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Discussion Starter #1 (Edited)
He was 7.5 yrs old when I adopted him 3 years ago. He hadn't been neutered until right before I got him. I hadn't had a dog for many years, and the only male I had was neutered as a puppy, so when I was walking him, his sniffing and peeing every 30 seconds didn't seem to be an issue.
He has a very large bladder capacity.

I am retired & have sort of adapted to this, by walking him 2x/day pretty long walks around the neighborhood, and park. Now, after 3 years of just the 2 of us, II have a room-mate with a 2 year old dog about the same size.

The issue presently is that when roomie doesn't close her bedroom door, Cappy goes in there, eats any dog food in other dog's dish, and PEES. I understand he is adjusting to someone in his space, and I suspect residual male hormones from late neutering.
I have explained to my roomie that he was neutered late, and that my thinking is that she needs to keep her area blocked from him.
Here's how it goes:
She forgets to close her door & Cappy & I are relaxing. Neither of us notice him walking down hall to her room.
Several minutes later, she says, "Oh no he peed". I say, "Oh no" then I clean up the pee.
She is acting like the only issue is his misbehavior, but I am thinking she needs to take responsibility to keep her door closed, or find a way to block his access.

1. Am I right to expect her to take more responsibility?
2. Any other helpful suggestions?
thank you :)
 

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keep the door closed.

Seems to me the dog is "marking" and claiming territory.

You should consider increasing the frequency of your walks. 2X/day seems a bit low.
 

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Not a neutering thing, imo. My older dog (a pediatric neuter at <8 weeks - not our choice) does this. Can't speak for the puppy as he's not fully house-trained yet.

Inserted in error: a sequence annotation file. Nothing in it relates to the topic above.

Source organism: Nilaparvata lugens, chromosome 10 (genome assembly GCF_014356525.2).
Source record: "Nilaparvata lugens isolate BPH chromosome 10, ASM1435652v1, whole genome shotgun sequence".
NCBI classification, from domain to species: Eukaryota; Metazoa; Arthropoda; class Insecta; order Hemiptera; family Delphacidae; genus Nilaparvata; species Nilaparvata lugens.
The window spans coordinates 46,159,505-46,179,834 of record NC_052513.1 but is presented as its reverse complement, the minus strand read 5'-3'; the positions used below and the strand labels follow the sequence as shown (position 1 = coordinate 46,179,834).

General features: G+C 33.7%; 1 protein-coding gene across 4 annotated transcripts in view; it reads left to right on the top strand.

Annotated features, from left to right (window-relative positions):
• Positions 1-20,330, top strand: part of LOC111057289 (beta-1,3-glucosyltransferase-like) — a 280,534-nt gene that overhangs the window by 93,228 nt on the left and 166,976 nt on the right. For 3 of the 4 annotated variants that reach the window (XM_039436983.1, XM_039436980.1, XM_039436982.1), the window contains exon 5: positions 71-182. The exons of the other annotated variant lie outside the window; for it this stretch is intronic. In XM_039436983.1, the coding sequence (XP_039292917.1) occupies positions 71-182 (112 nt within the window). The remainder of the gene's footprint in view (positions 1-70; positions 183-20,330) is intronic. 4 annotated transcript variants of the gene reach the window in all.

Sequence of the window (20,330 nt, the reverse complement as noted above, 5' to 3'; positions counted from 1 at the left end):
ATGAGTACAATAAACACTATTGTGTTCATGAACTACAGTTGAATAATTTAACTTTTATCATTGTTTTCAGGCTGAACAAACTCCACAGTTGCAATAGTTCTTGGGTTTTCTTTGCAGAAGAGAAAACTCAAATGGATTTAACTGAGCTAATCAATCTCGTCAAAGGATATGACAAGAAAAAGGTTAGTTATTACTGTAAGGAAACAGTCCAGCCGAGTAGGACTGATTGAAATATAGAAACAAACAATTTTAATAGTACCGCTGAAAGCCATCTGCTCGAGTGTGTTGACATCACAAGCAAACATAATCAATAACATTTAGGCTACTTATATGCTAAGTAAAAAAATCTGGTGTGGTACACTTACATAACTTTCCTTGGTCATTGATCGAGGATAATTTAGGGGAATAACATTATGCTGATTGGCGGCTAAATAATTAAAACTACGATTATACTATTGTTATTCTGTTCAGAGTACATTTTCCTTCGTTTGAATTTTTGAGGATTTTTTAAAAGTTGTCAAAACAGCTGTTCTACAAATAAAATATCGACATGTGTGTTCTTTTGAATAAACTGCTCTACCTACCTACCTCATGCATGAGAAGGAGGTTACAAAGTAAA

Some dogs don't generalize housebreaking the way we expect. We think "oh, s/he understands not to pee inside" when the dog has really learned "I don't pee in THIS SPECIFIC inside space". In their mind, friends' houses, hotel rooms, the hardware store, and yes, rooms they don't spend a lot of time in are still fair game for pottying. In our case, it was our spare bedroom/craft room at the time, which he had restricted access to because there were things he could easily damage or that could damage him in there.

Honestly, you're right. Keeping the room closed off or blocked with a baby gate or similar is the simplest solution here. Another would be to spend time with your dog in that room, supervising closely, and interrupting, bringing outside when he shows any signs of thinking about pottying, like he was a puppy again (and reward for pottying appropriately outside, of course). That's worked for us in helping our boy understand that a room/new indoor space has the same pottying rules as the rest of our home, but it's more awkward when it requires hanging out in your roommate's space.
 

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I never neuter male dogs. Period. They do not breed anything.

First of all, she needs to keep the door closed or gate the room. Leaving food out is an invitation to eat food. In this house food is put down and if not eaten in 15 minutes it is taken up until next meal. Cats included. Everyone is fed in different locations out of sight of each other so there is no theft.

As to the peeing.. he probably went in there and marked.. and the pee smell lingers on and now he continues to go in an mark.

Here is my rule with my male dog. I take you out to pee. That is standing around and waiting and letting you sniff and pee where ever. On a walk? No sniffing and peeing and marking everywhere. You go when I say so during a leashed walk and believe me it is not often. Leashed walks are exercise and dog is on my time not his time pissing and marking. This simply creates discipline. I control when and where the dog goes to the bathroom.

Combine a crate with disciplined leash walking and your dog will discover that when he is let out to Pee that Peeing is more important than marking. Does it mean my dog never marks? No. It means he marks when I say it is OK.

This might carry over to the in house issue. It might not. But right now the dog has been allowed to mark and has no idea that the behavior is, at times, no desirable.

Meanwhile, keep him out of that room. If the room's door is open, then you put your dog in a crate. Simply give him no opportunity to do the wrong thing.
 

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Another point that may help with the residual scent.

Find a bottle of the enzyme based pet scent neutralizer. Follow the directions.

If you can't find that product, then I have had some success with a solution (4:1) of water and white vinegar. Clean the area as best you can, spray on the mix, let it air dry. The white vinegar is said to neutralize the scent.
 
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